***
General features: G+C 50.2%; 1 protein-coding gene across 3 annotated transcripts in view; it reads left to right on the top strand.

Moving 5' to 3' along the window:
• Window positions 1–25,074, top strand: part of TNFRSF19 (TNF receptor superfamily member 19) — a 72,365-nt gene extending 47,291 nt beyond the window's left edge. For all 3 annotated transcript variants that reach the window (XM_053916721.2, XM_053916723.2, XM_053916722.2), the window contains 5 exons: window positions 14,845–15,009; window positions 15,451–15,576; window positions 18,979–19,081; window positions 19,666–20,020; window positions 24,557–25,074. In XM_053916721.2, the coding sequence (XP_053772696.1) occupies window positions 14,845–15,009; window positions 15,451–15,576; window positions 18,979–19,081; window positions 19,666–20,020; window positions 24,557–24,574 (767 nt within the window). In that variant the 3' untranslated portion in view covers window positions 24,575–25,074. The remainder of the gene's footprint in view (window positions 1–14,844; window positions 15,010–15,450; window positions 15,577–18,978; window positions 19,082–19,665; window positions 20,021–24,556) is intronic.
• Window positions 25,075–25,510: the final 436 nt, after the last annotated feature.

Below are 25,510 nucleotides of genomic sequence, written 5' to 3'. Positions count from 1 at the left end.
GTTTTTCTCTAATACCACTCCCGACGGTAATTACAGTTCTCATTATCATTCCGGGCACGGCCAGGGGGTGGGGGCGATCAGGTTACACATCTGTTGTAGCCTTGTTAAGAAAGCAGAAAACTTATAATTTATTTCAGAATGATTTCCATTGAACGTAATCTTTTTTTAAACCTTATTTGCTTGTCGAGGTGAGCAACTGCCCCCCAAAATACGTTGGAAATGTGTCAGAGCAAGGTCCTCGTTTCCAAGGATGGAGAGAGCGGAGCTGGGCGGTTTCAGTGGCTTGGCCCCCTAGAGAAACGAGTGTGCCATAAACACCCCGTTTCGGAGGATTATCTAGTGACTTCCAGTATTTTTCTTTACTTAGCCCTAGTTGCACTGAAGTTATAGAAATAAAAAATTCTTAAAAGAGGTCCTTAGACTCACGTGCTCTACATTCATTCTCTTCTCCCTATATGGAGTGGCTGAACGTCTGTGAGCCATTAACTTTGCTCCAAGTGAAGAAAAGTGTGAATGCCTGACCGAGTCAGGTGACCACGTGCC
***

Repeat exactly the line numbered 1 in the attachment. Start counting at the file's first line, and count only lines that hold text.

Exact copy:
General features: G+C 50.2%; 1 protein-coding gene across 3 annotated transcripts in view; it reads left to right on the top strand.